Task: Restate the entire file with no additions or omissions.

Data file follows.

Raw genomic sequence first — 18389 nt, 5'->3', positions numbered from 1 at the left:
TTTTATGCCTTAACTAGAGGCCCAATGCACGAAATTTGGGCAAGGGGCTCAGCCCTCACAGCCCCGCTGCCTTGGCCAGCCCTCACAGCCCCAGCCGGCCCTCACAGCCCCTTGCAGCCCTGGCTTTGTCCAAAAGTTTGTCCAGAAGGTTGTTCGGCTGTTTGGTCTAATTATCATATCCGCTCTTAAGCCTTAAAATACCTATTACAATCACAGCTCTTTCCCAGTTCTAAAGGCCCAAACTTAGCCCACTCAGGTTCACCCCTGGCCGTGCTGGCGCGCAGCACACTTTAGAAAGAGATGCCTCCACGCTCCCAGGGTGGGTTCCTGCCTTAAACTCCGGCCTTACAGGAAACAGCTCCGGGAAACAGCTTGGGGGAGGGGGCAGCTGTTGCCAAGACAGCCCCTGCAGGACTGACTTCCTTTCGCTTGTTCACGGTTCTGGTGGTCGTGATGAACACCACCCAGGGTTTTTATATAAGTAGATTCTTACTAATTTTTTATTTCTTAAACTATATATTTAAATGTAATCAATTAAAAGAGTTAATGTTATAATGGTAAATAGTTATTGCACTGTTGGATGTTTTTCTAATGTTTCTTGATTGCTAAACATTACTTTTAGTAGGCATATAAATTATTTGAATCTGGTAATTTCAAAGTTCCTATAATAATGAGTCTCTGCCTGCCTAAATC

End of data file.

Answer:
Raw genomic sequence first — 18389 nt, 5'->3', positions numbered from 1 at the left:
TTTTATGCCTTAACTAGAGGCCCAATGCACGAAATTTGGGCAAGGGGCTCAGCCCTCACAGCCCCGCTGCCTTGGCCAGCCCTCACAGCCCCAGCCGGCCCTCACAGCCCCTTGCAGCCCTGGCTTTGTCCAAAAGTTTGTCCAGAAGGTTGTTCGGCTGTTTGGTCTAATTATCATATCCGCTCTTAAGCCTTAAAATACCTATTACAATCACAGCTCTTTCCCAGTTCTAAAGGCCCAAACTTAGCCCACTCAGGTTCACCCCTGGCCGTGCTGGCGCGCAGCACACTTTAGAAAGAGATGCCTCCACGCTCCCAGGGTGGGTTCCTGCCTTAAACTCCGGCCTTACAGGAAACAGCTCCGGGAAACAGCTTGGGGGAGGGGGCAGCTGTTGCCAAGACAGCCCCTGCAGGACTGACTTCCTTTCGCTTGTTCACGGTTCTGGTGGTCGTGATGAACACCACCCAGGGTTTTTATATAAGTAGATTCTTACTAATTTTTTATTTCTTAAACTATATATTTAAATGTAATCAATTAAAAGAGTTAATGTTATAATGGTAAATAGTTATTGCACTGTTGGATGTTTTTCTAATGTTTCTTGATTGCTAAACATTACTTTTAGTAGGCATATAAATTATTTGAATCTGGTAATTTCAAAGTTCCTATAATAATGAGTCTCTGCCTGCCTAAATC